Many of the risks for chronic diseases — including obesity, type 2 diabetes, high blood pressure, heart disease and dementia — can be traced back to your first 1,000 days of existence, from the moment you were conceived. The roots of these vulnerabilities may extend back even further, to experiences your parents and grandparents had — and perhaps even beyond.
During a one-hour live stream, two members of staff circled around the children’s section of an empty bookstore in the eastern Chinese city of Hangzhou, flipping through illustrated books for dozens of online viewers.
At one point, the female member of staff who was holding the camera picked up Forever Young, a picture book by American singer-songwriter Bob Dylan, and said: “I love this book, and I highly recommend it. Fellow watchers, if you are interested, I can add you to our readers’ group on WeChat.”
Amid the coronavirus outbreak, many of China’s 70,000 bricks-and-mortar bookstores are among numerous small and medium-sized enterprises who have taken a hit from a lack of customers as many cities have closed shops and public facilities.
The virus is a further blow to physical book shops who were already under pressure from online rivals, as well as a growing trend of reading books on electronic devices, such as Amazon’s Kindle.
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Owspace, originally from Beijing, operates four stores in China, but only one store in a shopping centre on the eastern side of the capital city has opened for business, although daily traffic is down to around 10 per cent, with sales dropping 90 per cent accordingly.
“Even if all of our bookstores reopen, and our business is like what it is now, then we won’t be able to stay in business after two to three months,” said Wu Yanping, a manager at Owspace, who added that around 40 per cent of Owspace’s revenue comes from book sales.
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A recent survey covering more than 1,000 physical bookstores across China in early February revealed that more than 90 per cent had no revenues.
From Wolf Hall to Beyond Black and Giving Up The Ghost, cultural figures pick their highlights from a remarkable career
Wolf Hall and Bring Up the Bodies
Margaret Atwood The Tudors! Who can resist them? Gossip! Rumour! Scandal! Ruffs! Backstabbing! Madrigals! Farthingales! Witchcraft! Lace-on velvet sleeves! Cut-off body parts! More!
We know the plot, or at least its bare outlines, but we seem compelled to relive it in books, films, plays, operas, and television series: and all the more so when viewed through the shrewd, calculating, vengeful, cautious, Machiavellian eyes of master game-player Thomas Cromwell, fixer and hitman to Henry VIII, as rendered in sumptuous, riveting detail by Hilary Mantel in Wolf Hall. If Cromwell had had a phone Mantel could hack, you’d scarcely be brought closer to the inner wheels and cogs of his bloody-minded and bloody-handed machinations.
Bring Up the Bodies picks up from Wolf Hall. Things are not going well for Anne Boleyn, who has beguiled her way into the queendom over the cast-off though not yet dead body of Katherine of Aragon, but has failed to produce a male heir. Nor is she playing her cards adroitly: she’s too smart, too argumentative, too intent on influencing policy, too secretly Protestant, and too prone to miscarriages. It’s clear that Henry now wants to be rid of her, having spotted a more docile girl in Jane Seymour; and once he’s made this wish explicit, Cromwell goes to work. It’s always a dicey job, being henchman to an absolutist tyrant, especially one who’s becoming increasingly paranoid and petulant. There was that fall from the horse and the concussion, and then the weeping sore on his leg: what exactly was wrong with Henry? Doctors are still pondering; but whatever it was, it did not improve his temper.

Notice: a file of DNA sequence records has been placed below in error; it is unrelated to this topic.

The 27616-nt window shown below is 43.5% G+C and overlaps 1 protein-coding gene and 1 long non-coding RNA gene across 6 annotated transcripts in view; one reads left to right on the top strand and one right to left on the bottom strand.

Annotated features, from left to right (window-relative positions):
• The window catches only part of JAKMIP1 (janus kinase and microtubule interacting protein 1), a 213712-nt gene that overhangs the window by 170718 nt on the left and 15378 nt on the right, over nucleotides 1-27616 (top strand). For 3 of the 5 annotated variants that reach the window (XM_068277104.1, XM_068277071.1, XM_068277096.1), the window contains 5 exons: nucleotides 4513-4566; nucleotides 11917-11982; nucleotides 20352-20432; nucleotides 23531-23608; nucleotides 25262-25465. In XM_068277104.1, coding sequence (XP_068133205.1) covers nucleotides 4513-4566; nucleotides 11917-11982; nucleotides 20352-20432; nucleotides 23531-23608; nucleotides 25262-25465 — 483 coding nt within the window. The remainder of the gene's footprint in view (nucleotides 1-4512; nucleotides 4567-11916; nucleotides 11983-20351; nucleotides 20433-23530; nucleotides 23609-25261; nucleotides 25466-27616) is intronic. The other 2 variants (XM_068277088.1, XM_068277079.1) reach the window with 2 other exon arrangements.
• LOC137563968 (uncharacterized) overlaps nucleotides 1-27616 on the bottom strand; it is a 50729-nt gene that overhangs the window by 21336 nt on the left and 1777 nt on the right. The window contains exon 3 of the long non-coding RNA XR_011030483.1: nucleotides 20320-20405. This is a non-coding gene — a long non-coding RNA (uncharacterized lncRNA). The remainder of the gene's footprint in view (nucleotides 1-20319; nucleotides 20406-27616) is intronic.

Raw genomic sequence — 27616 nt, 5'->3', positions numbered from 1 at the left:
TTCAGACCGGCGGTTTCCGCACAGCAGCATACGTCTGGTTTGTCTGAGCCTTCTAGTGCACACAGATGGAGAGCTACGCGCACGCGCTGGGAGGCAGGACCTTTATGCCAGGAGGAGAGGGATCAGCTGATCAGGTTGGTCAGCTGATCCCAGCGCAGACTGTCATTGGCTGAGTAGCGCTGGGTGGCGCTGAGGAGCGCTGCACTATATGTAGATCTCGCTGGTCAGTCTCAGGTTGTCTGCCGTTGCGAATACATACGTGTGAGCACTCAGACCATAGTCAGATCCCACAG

We’re the silent sharers of Cromwell’s deliberations as he weaves his way to his goal – the removal of Anne, and, not incidentally, payback for the courtiers who had humiliated his old master, Cardinal Wolsey – through secret dealing, blackmailing, hectoring, torturing, and the stage-managing of a bogus show trial worthy of Stalin. We know the story won’t end well for him – henchmen often capsize – but we watch with horror and admiration as he achieves his gruesome ends.
Mantel’s triumph is to make us understand – and even like, in a grudging sort of way – this historically unattractive figure. Her meticulous research is lightly worn, unlike the carefully considered fabrics and textures of the courtiers, and her depiction of the many flawed human instruments on which Cromwell plays is sadly convincing.
I await the forthcoming third volume, The Mirror & the Light, with great anticipation. There’s an axe in it somewhere, I’m guessing. No spoilers though.
Tariffs on books manufactured in China continued to be slowly relaxed.
Following an agreement between China and the U.S. to a phase one trade deal in December, the U.S. Trade Representative indefinitely suspended an additional 15% duty on children’s picture, drawing, and coloring books. The duty had been slated to begin on December 15, 2019.
It becomes quite clear, in the first few pages of “New Kings of the World,” that Fatima Bhutto doesn’t care for America. The 37-year-old granddaughter and niece of two Pakistani prime ministers— Zulfikar Ali Bhutto and his daughter Benazir—she is pugnacious (and sometimes eloquent) proof that the leftist elite of the non-Western world is alive and kicking. Ms. Bhutto, a novelist and nonfiction author, sets out to chart the “vast cultural movement emerging from the Global South.” This movement is, she says, “the biggest challenge to America’s monopoly of soft power since the end of the Second World War.”